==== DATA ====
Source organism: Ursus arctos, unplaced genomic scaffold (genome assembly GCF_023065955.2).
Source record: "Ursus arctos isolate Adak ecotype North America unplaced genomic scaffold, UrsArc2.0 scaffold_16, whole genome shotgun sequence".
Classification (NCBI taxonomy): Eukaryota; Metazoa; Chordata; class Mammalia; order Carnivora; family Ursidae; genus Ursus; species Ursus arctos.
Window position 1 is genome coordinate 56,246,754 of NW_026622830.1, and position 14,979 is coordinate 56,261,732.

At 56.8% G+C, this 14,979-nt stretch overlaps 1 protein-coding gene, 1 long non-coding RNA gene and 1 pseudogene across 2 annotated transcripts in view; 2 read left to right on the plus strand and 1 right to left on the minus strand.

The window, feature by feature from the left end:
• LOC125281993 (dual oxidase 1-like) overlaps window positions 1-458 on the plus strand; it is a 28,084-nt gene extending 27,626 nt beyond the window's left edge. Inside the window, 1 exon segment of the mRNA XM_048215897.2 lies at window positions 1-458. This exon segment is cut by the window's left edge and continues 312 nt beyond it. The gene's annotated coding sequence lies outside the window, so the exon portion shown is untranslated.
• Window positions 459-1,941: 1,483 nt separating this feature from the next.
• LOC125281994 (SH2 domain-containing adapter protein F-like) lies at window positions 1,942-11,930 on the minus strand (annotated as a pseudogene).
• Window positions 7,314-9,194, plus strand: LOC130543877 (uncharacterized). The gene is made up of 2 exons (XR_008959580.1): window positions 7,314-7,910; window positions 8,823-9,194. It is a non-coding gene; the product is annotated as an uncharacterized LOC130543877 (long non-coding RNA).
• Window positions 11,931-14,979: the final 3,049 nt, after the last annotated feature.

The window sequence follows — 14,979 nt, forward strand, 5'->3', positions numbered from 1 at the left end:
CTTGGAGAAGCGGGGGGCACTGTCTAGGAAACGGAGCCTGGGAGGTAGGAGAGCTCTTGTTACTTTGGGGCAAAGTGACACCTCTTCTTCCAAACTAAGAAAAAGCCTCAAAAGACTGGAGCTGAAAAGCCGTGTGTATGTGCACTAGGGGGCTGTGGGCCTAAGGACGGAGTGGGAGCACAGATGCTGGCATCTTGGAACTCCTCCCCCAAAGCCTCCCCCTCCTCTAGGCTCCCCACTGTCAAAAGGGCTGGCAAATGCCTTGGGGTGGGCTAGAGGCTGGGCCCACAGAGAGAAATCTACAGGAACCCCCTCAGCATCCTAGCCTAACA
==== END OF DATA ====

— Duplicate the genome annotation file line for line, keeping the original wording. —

Source organism: Ursus arctos, unplaced genomic scaffold (genome assembly GCF_023065955.2).
Source record: "Ursus arctos isolate Adak ecotype North America unplaced genomic scaffold, UrsArc2.0 scaffold_16, whole genome shotgun sequence".
Classification (NCBI taxonomy): Eukaryota; Metazoa; Chordata; class Mammalia; order Carnivora; family Ursidae; genus Ursus; species Ursus arctos.
Window position 1 is genome coordinate 56,246,754 of NW_026622830.1, and position 14,979 is coordinate 56,261,732.

At 56.8% G+C, this 14,979-nt stretch overlaps 1 protein-coding gene, 1 long non-coding RNA gene and 1 pseudogene across 2 annotated transcripts in view; 2 read left to right on the plus strand and 1 right to left on the minus strand.

The window, feature by feature from the left end:
• LOC125281993 (dual oxidase 1-like) overlaps window positions 1-458 on the plus strand; it is a 28,084-nt gene extending 27,626 nt beyond the window's left edge. Inside the window, 1 exon segment of the mRNA XM_048215897.2 lies at window positions 1-458. This exon segment is cut by the window's left edge and continues 312 nt beyond it. The gene's annotated coding sequence lies outside the window, so the exon portion shown is untranslated.
• Window positions 459-1,941: 1,483 nt separating this feature from the next.
• LOC125281994 (SH2 domain-containing adapter protein F-like) lies at window positions 1,942-11,930 on the minus strand (annotated as a pseudogene).
• Window positions 7,314-9,194, plus strand: LOC130543877 (uncharacterized). The gene is made up of 2 exons (XR_008959580.1): window positions 7,314-7,910; window positions 8,823-9,194. It is a non-coding gene; the product is annotated as an uncharacterized LOC130543877 (long non-coding RNA).
• Window positions 11,931-14,979: the final 3,049 nt, after the last annotated feature.

The window sequence follows — 14,979 nt, forward strand, 5'->3', positions numbered from 1 at the left end:
CTTGGAGAAGCGGGGGGCACTGTCTAGGAAACGGAGCCTGGGAGGTAGGAGAGCTCTTGTTACTTTGGGGCAAAGTGACACCTCTTCTTCCAAACTAAGAAAAAGCCTCAAAAGACTGGAGCTGAAAAGCCGTGTGTATGTGCACTAGGGGGCTGTGGGCCTAAGGACGGAGTGGGAGCACAGATGCTGGCATCTTGGAACTCCTCCCCCAAAGCCTCCCCCTCCTCTAGGCTCCCCACTGTCAAAAGGGCTGGCAAATGCCTTGGGGTGGGCTAGAGGCTGGGCCCACAGAGAGAAATCTACAGGAACCCCCTCAGCATCCTAGCCTAACA